How to ride your moto

Aside

Today being a day off, I decided to cycle up the road to the wonderful Angkor temples. They’re beautiful, as is the tropical forest around them. More about that in the guidebooks.

Road travel in Cambodia is great fun.* There are surprisingly few cars; most people travel by the cheaper motorbike – or motodop – and there are also a lot of bicycles. The way it works is like this: starting from a side street, join the main road with speed and aplomb. Looking back is for wimps. Follow everyone else’s lead in riding along on the right hand side as fast as you can. If that’s the wrong direction just turn round and ride against the flow instead. When overtaking, beep your horn or bell as loudly as possible, then race up the middle and hope for the best.Image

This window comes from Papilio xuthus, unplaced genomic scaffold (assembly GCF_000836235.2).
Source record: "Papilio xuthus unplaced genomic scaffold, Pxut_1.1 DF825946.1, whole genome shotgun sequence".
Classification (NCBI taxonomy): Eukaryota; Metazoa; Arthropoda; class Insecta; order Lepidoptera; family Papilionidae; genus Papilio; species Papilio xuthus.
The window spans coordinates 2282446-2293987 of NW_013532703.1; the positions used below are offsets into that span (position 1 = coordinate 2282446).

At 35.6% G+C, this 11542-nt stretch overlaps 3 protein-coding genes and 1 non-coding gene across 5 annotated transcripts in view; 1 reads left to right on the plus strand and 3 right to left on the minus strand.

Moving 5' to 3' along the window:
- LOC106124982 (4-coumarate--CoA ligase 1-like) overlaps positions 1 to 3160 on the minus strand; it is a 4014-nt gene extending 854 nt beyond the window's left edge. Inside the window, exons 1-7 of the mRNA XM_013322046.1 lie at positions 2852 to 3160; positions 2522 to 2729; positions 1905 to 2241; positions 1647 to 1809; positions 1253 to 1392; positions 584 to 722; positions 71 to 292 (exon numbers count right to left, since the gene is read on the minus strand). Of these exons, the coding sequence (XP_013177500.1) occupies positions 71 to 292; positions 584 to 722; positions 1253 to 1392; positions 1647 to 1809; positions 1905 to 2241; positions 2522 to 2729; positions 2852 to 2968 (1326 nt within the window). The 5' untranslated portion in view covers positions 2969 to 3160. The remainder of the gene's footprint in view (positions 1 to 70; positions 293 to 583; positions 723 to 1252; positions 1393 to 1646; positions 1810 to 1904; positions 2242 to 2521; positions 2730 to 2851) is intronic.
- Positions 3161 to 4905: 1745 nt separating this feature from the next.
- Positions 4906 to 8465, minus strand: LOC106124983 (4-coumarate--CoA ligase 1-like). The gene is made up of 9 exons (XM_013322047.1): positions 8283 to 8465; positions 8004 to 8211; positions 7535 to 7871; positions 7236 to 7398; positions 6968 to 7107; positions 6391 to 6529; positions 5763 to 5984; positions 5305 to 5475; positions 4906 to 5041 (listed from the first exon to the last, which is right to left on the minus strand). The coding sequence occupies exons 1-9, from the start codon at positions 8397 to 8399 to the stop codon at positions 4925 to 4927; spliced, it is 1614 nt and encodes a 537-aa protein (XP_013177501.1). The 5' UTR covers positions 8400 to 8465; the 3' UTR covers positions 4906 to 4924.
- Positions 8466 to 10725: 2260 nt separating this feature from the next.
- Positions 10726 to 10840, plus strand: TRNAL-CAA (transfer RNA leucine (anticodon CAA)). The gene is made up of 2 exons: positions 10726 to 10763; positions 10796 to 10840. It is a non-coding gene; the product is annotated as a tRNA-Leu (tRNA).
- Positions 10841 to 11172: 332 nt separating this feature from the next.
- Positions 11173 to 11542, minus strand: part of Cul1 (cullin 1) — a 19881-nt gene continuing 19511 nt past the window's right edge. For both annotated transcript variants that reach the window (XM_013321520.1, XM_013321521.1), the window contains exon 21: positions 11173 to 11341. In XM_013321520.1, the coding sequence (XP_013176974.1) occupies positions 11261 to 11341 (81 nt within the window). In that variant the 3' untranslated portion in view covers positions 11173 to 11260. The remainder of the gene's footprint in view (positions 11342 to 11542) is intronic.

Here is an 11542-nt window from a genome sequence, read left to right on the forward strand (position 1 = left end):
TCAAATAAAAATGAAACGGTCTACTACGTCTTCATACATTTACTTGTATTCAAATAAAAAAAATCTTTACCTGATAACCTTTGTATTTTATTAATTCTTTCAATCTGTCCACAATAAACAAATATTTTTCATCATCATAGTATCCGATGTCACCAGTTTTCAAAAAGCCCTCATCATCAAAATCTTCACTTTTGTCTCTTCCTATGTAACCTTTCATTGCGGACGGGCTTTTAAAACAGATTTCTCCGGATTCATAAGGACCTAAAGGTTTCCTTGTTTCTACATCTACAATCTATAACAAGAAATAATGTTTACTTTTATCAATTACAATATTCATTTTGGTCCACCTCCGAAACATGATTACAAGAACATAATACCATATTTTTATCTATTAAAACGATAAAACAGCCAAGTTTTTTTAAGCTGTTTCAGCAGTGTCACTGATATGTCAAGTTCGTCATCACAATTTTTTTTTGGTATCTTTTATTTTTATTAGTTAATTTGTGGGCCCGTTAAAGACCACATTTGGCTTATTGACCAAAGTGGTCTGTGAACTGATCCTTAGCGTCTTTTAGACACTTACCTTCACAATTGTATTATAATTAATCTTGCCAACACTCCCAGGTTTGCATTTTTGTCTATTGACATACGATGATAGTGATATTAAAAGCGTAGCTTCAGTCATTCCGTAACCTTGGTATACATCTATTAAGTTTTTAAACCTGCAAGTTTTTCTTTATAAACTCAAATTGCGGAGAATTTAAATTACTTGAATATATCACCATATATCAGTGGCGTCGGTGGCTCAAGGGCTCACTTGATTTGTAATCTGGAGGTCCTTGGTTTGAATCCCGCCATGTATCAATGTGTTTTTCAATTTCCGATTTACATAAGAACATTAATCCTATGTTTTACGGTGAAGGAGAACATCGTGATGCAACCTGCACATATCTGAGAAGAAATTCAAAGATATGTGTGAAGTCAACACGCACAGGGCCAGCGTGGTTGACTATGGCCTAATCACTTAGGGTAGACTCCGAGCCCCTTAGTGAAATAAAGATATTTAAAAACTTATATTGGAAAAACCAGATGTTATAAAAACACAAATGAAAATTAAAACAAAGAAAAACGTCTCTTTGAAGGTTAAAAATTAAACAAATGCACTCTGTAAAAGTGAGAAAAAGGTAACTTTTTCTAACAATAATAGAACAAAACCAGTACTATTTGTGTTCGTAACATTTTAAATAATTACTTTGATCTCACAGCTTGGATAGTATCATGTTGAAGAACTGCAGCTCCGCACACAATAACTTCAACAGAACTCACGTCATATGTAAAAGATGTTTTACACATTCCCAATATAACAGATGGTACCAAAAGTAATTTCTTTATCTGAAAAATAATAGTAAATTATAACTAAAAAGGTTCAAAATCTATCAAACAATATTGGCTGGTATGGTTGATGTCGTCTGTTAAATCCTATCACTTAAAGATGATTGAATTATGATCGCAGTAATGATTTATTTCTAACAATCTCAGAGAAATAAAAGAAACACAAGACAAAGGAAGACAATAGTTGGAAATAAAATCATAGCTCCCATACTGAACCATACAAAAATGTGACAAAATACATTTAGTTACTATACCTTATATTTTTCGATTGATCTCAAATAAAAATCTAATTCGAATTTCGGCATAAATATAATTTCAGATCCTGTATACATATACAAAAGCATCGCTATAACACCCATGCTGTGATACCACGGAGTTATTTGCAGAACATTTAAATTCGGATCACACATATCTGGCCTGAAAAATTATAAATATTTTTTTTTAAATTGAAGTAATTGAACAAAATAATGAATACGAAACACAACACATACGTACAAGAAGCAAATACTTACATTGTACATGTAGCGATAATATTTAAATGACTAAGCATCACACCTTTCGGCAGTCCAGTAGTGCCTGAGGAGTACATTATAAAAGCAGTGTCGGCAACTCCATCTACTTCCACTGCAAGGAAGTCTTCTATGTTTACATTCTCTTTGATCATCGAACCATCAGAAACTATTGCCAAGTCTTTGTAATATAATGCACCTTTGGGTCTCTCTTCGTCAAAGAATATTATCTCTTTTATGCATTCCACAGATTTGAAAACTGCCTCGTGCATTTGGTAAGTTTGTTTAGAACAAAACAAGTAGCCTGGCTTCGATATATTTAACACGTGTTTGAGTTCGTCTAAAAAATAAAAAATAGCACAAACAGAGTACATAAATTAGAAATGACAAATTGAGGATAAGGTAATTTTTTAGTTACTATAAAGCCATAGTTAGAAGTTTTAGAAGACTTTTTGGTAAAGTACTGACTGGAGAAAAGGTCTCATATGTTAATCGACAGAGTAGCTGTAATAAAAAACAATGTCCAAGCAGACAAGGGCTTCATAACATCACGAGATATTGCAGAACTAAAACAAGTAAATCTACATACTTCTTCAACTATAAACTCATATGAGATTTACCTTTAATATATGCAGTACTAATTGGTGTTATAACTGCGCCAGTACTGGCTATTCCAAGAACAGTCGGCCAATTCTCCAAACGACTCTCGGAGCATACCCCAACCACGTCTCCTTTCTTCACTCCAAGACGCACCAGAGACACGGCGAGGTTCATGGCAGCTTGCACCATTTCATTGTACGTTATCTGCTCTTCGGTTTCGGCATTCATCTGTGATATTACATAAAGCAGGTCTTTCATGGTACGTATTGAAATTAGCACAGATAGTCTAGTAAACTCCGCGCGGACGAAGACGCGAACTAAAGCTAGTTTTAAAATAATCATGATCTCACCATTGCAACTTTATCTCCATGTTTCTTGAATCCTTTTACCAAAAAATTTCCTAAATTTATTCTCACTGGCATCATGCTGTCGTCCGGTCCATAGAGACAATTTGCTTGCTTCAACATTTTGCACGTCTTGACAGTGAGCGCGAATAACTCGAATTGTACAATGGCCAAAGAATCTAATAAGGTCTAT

Transport is a sociable affair. A moto with less than three people on board is a moto wasted. Standing, sitting on your dad’s shoulders and riding side saddle are all ok. imageAcceptable activities whilst riding your moto include drinking iced tea, chatting on your mobile phone and breastfeeding. Sometimes, if there are police around, you should consider wearing a helmet.Image

A moto is an all-round family vehicle, perfect for driving your mates to school, taking your girlfriend on a romantic sunset drive, and it’s still good three kids later. More than three kids and you need a cart. Happy riding!

*Cambodia also has the highest rate of traffic fatalities in Asia. But it’s my day off.Image

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